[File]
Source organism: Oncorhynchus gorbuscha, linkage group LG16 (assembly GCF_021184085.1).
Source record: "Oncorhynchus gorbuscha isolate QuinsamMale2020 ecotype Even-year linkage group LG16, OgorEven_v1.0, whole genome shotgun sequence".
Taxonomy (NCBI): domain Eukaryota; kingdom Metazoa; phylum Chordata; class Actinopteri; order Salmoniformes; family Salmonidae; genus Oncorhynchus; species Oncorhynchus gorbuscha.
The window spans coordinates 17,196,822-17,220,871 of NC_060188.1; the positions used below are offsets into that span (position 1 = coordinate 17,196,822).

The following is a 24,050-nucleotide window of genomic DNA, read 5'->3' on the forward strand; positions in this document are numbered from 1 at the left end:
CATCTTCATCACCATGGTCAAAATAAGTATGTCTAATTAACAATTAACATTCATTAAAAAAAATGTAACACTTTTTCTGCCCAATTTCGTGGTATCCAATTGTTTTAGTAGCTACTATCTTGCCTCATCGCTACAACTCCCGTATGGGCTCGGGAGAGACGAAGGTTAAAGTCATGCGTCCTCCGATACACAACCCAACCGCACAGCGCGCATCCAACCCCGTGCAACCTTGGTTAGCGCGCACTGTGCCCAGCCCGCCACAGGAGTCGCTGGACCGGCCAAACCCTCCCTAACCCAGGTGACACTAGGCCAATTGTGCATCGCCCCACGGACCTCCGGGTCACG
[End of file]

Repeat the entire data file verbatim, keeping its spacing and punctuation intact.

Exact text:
Source organism: Oncorhynchus gorbuscha, linkage group LG16 (assembly GCF_021184085.1).
Source record: "Oncorhynchus gorbuscha isolate QuinsamMale2020 ecotype Even-year linkage group LG16, OgorEven_v1.0, whole genome shotgun sequence".
Taxonomy (NCBI): domain Eukaryota; kingdom Metazoa; phylum Chordata; class Actinopteri; order Salmoniformes; family Salmonidae; genus Oncorhynchus; species Oncorhynchus gorbuscha.
The window spans coordinates 17,196,822-17,220,871 of NC_060188.1; the positions used below are offsets into that span (position 1 = coordinate 17,196,822).

The following is a 24,050-nucleotide window of genomic DNA, read 5'->3' on the forward strand; positions in this document are numbered from 1 at the left end:
CATCTTCATCACCATGGTCAAAATAAGTATGTCTAATTAACAATTAACATTCATTAAAAAAAATGTAACACTTTTTCTGCCCAATTTCGTGGTATCCAATTGTTTTAGTAGCTACTATCTTGCCTCATCGCTACAACTCCCGTATGGGCTCGGGAGAGACGAAGGTTAAAGTCATGCGTCCTCCGATACACAACCCAACCGCACAGCGCGCATCCAACCCCGTGCAACCTTGGTTAGCGCGCACTGTGCCCAGCCCGCCACAGGAGTCGCTGGACCGGCCAAACCCTCCCTAACCCAGGTGACACTAGGCCAATTGTGCATCGCCCCACGGACCTCCGGGTCACG